The average expenditure of the National Assembly has been N150bn per year over the last four years. Despite gulping a whooping N600bn in that period, this assembly of the bosses has passed only 106 bills. This is shameful to say the very least. And the legislators attempt to make poor Nigerians accept the reduction of expenditure by the House of Representatives and the Senate to N120bn in the 2015 budget is like rubbing salt on an open sore.
In 2013, Professor Itse Sagay drew the attention of Nigerians to the fact that Nigerian legislators are the highest paid in the world. Each of the 360 members of the House of Representatives receives not less than N204m (approx $1.45m) in salaries and allowances annually, while that for the 109 members of the Senate is a minimum of N240m (approx $1.7m), which boils down to N498,630.13 per day! The principal officers of both chambers of course receive even more. This is against $174,000 annually by a Senator in the United States and $64,000 by a Member of Parliament in the United Kingdom.
There is no justification for these mind blowing amounts. Even the remuneration of law makers in the advanced capitalist countries is bad enough. The huge sums that Nigerian legislators rob us of in a country where the national minimum wage is a paltry N18,000 (approx $80) is condemnable. The state gives the impression that the wage bill for “public servants” is not sustainable. But as Sanusi Lamido pointed out when he was Governor of the Central Bank of Nigeria, a quarter of the total recurrent expenditure annually is spent on the National Assembly of 469 persons.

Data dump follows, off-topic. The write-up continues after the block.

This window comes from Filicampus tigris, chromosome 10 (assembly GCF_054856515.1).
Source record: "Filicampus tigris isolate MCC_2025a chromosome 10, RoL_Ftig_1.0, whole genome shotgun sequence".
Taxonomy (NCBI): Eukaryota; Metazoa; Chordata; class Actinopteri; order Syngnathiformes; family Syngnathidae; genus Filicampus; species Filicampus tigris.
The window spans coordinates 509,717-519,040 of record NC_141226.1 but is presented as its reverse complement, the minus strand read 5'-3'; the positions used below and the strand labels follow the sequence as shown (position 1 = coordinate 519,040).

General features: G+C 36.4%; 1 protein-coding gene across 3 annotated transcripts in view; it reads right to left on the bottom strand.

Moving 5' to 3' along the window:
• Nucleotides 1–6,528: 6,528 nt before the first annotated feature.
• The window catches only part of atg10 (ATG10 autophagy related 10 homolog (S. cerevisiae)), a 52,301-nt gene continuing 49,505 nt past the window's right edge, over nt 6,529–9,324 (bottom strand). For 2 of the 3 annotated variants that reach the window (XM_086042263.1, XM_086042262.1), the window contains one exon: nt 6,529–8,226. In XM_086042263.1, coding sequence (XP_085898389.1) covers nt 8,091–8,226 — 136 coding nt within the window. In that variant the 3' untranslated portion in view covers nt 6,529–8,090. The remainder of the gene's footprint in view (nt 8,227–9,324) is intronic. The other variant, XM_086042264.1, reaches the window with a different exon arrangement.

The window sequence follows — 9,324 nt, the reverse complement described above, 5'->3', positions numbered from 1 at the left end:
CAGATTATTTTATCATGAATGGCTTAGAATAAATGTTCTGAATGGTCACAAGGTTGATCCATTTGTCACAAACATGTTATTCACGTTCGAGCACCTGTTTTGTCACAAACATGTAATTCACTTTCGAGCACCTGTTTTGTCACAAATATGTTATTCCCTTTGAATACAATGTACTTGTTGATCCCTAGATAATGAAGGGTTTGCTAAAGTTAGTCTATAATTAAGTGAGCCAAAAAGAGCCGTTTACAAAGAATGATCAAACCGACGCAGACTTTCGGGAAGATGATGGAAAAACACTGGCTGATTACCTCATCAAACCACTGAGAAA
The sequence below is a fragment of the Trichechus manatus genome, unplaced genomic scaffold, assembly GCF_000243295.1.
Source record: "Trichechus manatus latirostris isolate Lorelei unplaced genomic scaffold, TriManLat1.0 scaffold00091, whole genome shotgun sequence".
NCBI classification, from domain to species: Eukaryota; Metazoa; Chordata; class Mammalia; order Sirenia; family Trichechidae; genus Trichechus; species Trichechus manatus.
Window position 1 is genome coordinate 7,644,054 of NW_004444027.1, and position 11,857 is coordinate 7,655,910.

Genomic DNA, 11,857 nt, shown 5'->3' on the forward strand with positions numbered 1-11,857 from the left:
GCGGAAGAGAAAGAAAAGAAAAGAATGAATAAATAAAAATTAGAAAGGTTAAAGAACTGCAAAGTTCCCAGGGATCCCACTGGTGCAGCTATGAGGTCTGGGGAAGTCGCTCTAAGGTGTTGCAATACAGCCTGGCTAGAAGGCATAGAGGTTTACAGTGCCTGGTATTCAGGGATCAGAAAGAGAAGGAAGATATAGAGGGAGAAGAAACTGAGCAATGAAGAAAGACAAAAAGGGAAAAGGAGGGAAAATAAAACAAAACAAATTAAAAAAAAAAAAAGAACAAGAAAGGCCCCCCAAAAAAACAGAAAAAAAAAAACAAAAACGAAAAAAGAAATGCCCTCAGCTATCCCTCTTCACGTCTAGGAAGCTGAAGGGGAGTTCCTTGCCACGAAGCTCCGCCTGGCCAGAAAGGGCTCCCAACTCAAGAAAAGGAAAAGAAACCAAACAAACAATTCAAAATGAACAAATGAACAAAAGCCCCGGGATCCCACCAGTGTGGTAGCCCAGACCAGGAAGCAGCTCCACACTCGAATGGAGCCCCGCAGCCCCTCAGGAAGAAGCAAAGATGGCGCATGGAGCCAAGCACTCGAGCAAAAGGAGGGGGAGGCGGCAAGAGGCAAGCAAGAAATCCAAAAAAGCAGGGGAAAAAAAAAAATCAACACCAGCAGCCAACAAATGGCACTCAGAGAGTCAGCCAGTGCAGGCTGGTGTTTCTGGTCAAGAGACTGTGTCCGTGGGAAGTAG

When the current republic started, the Nigeria Labour Congress organised a protest against the stupendous furniture allowances enjoyed by the legislators. But not much came out of that. This is the time for the labour movement to mount sustained struggle against the grandiose take home pay of those who are meant to be our elected servants, when the take home pay of the average worker cannot take her or him home.
The salaries and allowances of an average lawmaker in Nigeria is 116 times the GDP per person. And according to The Economist two years ago, between 2005 and 2013, the “earnings” of the 409 legislators was over N1trillion! In a socialist system, the artificial divide between the executive and the legislature would be dissolved. Working people will be elected from their work places and where they live into the governing bodies from local to national levels and they will earn just what an average worker earns.
We must put an end to this parasitic capitalist system with its bloodsucking officials who claim to “represent us”. This is the time to rise against the outrageous remuneration of law makers and indeed against the exploitative capitalist system the represent.